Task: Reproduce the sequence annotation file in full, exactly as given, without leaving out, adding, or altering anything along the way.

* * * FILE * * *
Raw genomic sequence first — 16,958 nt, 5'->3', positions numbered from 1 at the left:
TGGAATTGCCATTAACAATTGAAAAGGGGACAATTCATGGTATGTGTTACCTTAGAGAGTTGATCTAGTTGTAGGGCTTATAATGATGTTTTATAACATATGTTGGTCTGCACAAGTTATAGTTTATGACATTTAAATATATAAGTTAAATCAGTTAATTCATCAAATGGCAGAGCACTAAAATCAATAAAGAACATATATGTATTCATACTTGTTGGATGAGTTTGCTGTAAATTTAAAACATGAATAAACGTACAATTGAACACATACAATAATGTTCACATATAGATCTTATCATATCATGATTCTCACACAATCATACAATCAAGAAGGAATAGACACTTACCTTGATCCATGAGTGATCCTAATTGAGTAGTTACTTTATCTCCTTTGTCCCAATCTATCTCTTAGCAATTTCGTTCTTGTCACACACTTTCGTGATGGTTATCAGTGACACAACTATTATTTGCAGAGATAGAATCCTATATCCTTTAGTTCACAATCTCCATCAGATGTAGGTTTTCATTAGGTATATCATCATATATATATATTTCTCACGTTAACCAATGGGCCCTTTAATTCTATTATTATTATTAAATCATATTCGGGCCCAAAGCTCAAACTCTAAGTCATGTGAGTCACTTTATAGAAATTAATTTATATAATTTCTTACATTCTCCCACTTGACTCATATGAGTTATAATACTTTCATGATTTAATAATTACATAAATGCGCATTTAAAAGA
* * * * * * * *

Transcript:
Raw genomic sequence first — 16,958 nt, 5'->3', positions numbered from 1 at the left:
TGGAATTGCCATTAACAATTGAAAAGGGGACAATTCATGGTATGTGTTACCTTAGAGAGTTGATCTAGTTGTAGGGCTTATAATGATGTTTTATAACATATGTTGGTCTGCACAAGTTATAGTTTATGACATTTAAATATATAAGTTAAATCAGTTAATTCATCAAATGGCAGAGCACTAAAATCAATAAAGAACATATATGTATTCATACTTGTTGGATGAGTTTGCTGTAAATTTAAAACATGAATAAACGTACAATTGAACACATACAATAATGTTCACATATAGATCTTATCATATCATGATTCTCACACAATCATACAATCAAGAAGGAATAGACACTTACCTTGATCCATGAGTGATCCTAATTGAGTAGTTACTTTATCTCCTTTGTCCCAATCTATCTCTTAGCAATTTCGTTCTTGTCACACACTTTCGTGATGGTTATCAGTGACACAACTATTATTTGCAGAGATAGAATCCTATATCCTTTAGTTCACAATCTCCATCAGATGTAGGTTTTCATTAGGTATATCATCATATATATATATTTCTCACGTTAACCAATGGGCCCTTTAATTCTATTATTATTATTAAATCATATTCGGGCCCAAAGCTCAAACTCTAAGTCATGTGAGTCACTTTATAGAAATTAATTTATATAATTTCTTACATTCTCCCACTTGACTCATATGAGTTATAATACTTTCATGATTTAATAATTACATAAATGCGCATTTAAAAGA